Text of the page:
EU law failing to cope with e-commerce - says new research

European Business Review

ISSN: 0955-534X

Article publication date: 1 February 2000

Keywords

Citation

(2000), "EU law failing to cope with e-commerce - says new research", European Business Review, Vol. 12 No. 1. https://doi.org/10.1108/ebr.2000.05412aab.010

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Emerald Group Publishing Limited

Copyright © 2000, MCB UP Limited


EU law failing to cope with e-commerce - says new research

Keywords E-commerce, International law, EU

John Dickie, a doctoral researcher at the University of Warwick's School of Law, has criticised the EU's attempts to provide a legal framework for the explosive phenomenon of Internet commerce. The research, published today in the book Internet and Electronic Commerce Law in the EU, identifies three main areas of concern:

  1. 1.

    Delays - EU legal processes are too time-consuming in comparison to the pace of change in the electronic marketplace. Laws often take four to six years to move from initial proposal to finally taking effect in Member States. One Directive, on consumer contracts made at a distance (such as on the Internet), has taken eight years.

  2. 2.

    Implementation and enforcement - Once laws are adopted, the enforcement mechanisms against defaulting Member States are slow and opaque, with cases taking up to five years to come before the European Court of Justice in Luxembourg. One 1995 Directive, on the protection of personal data collected electronically, has still not been fully implemented by nine of the 15 Member States. "The principal Community-level enforcement mechanism is Article 226 of the EC Treaty, which empowers the Commission to sue a Member State for failure to fulfil its Community obligations but the Commission does not have the resources to conduct over-arching reviews of Member State implementation and most enforcement action is initiated by complaints."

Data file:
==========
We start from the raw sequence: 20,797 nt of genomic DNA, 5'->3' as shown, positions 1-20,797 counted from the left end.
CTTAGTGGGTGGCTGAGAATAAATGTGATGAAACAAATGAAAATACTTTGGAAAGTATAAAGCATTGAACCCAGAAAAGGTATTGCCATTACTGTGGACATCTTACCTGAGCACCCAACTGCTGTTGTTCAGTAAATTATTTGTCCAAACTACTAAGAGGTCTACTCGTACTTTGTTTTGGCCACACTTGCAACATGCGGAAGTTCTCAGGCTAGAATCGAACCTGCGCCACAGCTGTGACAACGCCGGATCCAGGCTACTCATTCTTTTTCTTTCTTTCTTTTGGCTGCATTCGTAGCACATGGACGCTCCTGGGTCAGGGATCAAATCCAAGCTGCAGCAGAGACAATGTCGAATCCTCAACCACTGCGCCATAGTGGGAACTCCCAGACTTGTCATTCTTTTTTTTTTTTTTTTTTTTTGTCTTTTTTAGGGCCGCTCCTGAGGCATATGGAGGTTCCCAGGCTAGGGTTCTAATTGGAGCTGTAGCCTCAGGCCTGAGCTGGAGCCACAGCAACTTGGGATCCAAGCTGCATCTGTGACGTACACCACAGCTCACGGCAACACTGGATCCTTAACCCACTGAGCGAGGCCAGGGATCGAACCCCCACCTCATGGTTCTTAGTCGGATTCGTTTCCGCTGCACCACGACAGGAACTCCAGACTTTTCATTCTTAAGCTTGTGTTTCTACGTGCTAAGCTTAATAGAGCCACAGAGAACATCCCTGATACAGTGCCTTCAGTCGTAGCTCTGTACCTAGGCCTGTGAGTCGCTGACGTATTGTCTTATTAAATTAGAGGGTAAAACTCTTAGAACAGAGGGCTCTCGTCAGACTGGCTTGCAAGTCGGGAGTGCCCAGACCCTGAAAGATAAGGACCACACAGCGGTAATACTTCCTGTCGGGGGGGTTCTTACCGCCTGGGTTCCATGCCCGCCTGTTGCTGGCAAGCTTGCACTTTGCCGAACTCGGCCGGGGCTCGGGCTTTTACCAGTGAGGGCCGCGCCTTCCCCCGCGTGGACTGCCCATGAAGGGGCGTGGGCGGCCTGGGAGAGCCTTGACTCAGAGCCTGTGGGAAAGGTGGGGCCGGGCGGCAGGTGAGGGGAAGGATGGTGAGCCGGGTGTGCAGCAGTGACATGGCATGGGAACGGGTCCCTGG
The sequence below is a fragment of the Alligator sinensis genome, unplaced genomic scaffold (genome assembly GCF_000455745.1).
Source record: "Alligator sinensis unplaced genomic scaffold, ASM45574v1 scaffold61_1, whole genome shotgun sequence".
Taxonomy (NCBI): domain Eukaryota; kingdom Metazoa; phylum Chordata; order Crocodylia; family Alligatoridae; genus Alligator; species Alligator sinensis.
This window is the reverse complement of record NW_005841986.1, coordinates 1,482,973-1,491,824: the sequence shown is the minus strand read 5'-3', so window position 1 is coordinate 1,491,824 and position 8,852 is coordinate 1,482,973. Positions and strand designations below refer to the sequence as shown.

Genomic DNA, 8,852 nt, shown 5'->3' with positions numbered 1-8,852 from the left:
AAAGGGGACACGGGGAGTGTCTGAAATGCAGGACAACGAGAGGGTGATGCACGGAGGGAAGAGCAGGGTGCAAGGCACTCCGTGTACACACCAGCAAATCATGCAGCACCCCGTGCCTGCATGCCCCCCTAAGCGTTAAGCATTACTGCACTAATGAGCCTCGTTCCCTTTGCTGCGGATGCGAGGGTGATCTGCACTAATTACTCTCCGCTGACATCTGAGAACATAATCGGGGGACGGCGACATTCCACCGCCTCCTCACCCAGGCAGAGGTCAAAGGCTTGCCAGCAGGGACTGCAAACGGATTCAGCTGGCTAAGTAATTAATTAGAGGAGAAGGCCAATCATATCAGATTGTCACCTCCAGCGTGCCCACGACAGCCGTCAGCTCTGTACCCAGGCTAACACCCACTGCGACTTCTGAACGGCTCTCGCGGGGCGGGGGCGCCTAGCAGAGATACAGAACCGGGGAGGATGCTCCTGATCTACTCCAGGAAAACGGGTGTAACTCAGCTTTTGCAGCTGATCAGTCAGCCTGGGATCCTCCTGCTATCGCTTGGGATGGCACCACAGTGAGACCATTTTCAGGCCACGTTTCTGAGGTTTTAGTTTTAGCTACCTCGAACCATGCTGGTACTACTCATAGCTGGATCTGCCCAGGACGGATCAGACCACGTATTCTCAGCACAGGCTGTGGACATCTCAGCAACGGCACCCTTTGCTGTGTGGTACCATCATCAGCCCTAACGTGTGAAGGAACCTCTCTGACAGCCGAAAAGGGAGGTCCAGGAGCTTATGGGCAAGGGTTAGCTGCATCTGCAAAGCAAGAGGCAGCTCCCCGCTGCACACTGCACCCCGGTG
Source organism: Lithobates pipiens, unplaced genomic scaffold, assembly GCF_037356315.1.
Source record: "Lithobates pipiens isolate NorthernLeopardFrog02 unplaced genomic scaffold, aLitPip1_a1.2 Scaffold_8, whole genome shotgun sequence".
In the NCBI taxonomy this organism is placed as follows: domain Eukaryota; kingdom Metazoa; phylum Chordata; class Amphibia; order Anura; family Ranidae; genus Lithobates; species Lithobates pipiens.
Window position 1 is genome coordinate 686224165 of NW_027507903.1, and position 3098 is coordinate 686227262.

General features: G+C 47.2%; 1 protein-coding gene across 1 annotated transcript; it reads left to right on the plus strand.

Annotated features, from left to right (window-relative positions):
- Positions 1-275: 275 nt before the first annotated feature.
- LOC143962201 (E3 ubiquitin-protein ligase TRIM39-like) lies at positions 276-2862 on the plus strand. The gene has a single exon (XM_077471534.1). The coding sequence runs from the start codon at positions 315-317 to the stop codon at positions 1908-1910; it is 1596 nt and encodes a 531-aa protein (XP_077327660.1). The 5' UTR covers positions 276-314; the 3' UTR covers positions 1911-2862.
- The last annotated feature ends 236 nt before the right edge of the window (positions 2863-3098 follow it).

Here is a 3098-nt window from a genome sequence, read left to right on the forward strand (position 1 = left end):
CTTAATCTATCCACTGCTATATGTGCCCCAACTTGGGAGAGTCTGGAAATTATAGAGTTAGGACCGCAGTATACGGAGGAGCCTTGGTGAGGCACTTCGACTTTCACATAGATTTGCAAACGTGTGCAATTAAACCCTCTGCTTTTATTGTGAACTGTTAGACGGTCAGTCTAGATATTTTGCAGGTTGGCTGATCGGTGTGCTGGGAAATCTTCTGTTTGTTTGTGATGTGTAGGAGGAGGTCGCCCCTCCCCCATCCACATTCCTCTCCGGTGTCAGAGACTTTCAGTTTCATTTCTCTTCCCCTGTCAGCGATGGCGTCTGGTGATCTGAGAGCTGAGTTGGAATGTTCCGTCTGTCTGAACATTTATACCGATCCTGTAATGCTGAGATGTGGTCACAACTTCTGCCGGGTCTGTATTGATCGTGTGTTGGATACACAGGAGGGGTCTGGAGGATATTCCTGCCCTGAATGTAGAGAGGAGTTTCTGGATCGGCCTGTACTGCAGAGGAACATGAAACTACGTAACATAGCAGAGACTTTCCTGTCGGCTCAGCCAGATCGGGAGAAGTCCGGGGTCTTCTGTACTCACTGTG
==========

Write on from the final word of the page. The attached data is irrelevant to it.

3. 3.

    Complexity - "The law is a labyrinth, clouding the rules for all market actors." John Dickie criticises the number, and complexity of EU instruments applicable to Internet commerce, and the lack of co-ordination between them. He suggests that some sort of Code, or series of Codes, would help to make the law more understandable.

Despite these problems, John Dickie still believes that the EU is better placed than national governments to regulate Internet commerce, because of its cross-border characteristics. Further, the EU has a more powerful voice than the individual Member States in international organisations such as the World Trade Organisation.

The European Commission is well aware of the need to move quickly on e-commerce and has stated an aim to have a regulatory framework in place by the year 2000. However, John Dickie concludes that whilst some progress has been made, there is now no chance of this objective being met. Brussels' negotiations on Internet law are currently stalled and it is not possible to say when they might reach a conclusion.

Note for editors: The book Internet and Electronic Commerce Law in the EU is available from Hart Publishing of Oxford, ISBN 1-84113 03 11. For review copies contact Jane Parker on 01865 245 533.

For further details contact: John Dickie, School of Law, University of Warwick. Tel:'02476 524954; E-mail: john.dickie@warwick.ac.uk